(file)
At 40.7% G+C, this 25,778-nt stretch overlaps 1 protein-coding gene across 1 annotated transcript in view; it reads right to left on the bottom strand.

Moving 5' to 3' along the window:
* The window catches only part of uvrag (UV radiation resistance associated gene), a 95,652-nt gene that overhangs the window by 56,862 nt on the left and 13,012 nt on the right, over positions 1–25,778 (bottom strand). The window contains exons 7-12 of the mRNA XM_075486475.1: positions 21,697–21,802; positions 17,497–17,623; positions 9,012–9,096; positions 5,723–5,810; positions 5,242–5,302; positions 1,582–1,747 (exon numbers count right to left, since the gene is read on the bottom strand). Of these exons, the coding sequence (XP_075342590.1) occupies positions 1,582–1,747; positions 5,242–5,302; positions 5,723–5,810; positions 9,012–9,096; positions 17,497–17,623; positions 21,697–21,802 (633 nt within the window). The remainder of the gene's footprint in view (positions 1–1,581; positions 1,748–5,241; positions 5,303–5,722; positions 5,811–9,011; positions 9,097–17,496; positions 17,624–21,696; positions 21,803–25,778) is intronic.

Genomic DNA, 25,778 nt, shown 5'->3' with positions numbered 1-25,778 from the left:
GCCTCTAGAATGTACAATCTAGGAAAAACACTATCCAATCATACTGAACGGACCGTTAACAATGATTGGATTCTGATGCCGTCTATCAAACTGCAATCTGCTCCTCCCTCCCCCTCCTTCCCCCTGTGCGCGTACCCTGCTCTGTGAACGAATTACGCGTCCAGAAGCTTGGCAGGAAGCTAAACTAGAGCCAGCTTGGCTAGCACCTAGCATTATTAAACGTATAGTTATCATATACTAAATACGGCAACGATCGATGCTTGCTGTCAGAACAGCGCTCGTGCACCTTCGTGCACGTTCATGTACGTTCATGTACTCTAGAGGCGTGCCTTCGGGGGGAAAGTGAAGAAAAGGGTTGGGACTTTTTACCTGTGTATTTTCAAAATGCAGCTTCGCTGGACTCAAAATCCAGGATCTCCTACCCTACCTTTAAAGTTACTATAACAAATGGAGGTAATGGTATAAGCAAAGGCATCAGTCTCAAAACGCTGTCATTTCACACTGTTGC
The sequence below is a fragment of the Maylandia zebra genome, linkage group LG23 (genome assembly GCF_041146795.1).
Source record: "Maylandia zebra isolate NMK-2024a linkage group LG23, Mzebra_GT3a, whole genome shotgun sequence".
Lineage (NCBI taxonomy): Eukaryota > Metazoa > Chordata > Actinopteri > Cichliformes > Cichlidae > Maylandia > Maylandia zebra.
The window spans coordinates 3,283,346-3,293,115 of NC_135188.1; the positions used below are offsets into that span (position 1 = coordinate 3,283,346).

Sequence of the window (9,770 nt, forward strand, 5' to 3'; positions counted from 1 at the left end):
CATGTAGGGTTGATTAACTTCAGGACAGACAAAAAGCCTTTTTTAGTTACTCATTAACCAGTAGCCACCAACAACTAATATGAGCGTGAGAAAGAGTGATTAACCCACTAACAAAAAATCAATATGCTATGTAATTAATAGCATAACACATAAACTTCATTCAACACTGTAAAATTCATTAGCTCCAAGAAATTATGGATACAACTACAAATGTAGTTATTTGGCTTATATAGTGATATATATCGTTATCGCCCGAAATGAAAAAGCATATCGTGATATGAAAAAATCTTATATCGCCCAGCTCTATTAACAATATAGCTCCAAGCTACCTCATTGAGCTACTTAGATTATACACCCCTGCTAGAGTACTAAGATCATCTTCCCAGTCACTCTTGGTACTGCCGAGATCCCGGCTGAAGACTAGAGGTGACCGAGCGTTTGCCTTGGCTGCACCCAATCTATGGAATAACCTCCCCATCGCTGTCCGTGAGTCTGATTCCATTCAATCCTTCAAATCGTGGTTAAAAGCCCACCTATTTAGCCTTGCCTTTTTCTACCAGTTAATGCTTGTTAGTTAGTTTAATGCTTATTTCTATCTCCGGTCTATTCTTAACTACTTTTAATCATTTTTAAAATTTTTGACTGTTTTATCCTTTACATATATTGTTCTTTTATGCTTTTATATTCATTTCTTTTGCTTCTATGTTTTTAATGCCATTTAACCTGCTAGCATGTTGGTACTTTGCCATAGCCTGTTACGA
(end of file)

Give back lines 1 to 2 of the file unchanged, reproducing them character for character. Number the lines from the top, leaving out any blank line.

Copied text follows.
At 40.7% G+C, this 25,778-nt stretch overlaps 1 protein-coding gene across 1 annotated transcript in view; it reads right to left on the bottom strand.

Moving 5' to 3' along the window: